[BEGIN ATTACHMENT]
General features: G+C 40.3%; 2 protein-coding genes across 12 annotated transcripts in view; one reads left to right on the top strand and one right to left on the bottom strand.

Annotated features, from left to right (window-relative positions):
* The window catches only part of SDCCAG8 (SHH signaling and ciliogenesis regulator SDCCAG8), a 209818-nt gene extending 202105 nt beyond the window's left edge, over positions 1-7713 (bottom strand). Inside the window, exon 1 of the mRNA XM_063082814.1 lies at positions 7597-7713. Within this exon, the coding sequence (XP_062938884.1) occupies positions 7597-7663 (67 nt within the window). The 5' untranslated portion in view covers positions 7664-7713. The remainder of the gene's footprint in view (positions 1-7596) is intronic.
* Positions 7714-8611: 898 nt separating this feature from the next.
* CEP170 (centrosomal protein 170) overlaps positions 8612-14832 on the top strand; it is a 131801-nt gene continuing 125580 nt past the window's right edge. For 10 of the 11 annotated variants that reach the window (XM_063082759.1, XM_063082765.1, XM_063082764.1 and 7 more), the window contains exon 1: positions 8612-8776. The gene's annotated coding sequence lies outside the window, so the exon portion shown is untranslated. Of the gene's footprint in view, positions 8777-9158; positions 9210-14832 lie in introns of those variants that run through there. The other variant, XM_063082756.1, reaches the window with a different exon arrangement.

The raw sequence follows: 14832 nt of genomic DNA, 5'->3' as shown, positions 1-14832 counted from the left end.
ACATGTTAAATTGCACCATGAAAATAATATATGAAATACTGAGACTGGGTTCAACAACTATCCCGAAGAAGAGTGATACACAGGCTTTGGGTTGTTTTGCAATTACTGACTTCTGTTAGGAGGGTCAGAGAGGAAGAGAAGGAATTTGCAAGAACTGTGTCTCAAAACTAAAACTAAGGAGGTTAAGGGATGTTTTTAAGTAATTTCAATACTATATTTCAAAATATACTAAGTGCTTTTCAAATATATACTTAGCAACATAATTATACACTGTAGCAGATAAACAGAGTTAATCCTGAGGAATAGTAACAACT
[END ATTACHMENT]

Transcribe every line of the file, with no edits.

General features: G+C 40.3%; 2 protein-coding genes across 12 annotated transcripts in view; one reads left to right on the top strand and one right to left on the bottom strand.

Annotated features, from left to right (window-relative positions):
* The window catches only part of SDCCAG8 (SHH signaling and ciliogenesis regulator SDCCAG8), a 209818-nt gene extending 202105 nt beyond the window's left edge, over positions 1-7713 (bottom strand). Inside the window, exon 1 of the mRNA XM_063082814.1 lies at positions 7597-7713. Within this exon, the coding sequence (XP_062938884.1) occupies positions 7597-7663 (67 nt within the window). The 5' untranslated portion in view covers positions 7664-7713. The remainder of the gene's footprint in view (positions 1-7596) is intronic.
* Positions 7714-8611: 898 nt separating this feature from the next.
* CEP170 (centrosomal protein 170) overlaps positions 8612-14832 on the top strand; it is a 131801-nt gene continuing 125580 nt past the window's right edge. For 10 of the 11 annotated variants that reach the window (XM_063082759.1, XM_063082765.1, XM_063082764.1 and 7 more), the window contains exon 1: positions 8612-8776. The gene's annotated coding sequence lies outside the window, so the exon portion shown is untranslated. Of the gene's footprint in view, positions 8777-9158; positions 9210-14832 lie in introns of those variants that run through there. The other variant, XM_063082756.1, reaches the window with a different exon arrangement.

The raw sequence follows: 14832 nt of genomic DNA, 5'->3' as shown, positions 1-14832 counted from the left end.
ACATGTTAAATTGCACCATGAAAATAATATATGAAATACTGAGACTGGGTTCAACAACTATCCCGAAGAAGAGTGATACACAGGCTTTGGGTTGTTTTGCAATTACTGACTTCTGTTAGGAGGGTCAGAGAGGAAGAGAAGGAATTTGCAAGAACTGTGTCTCAAAACTAAAACTAAGGAGGTTAAGGGATGTTTTTAAGTAATTTCAATACTATATTTCAAAATATACTAAGTGCTTTTCAAATATATACTTAGCAACATAATTATACACTGTAGCAGATAAACAGAGTTAATCCTGAGGAATAGTAACAACT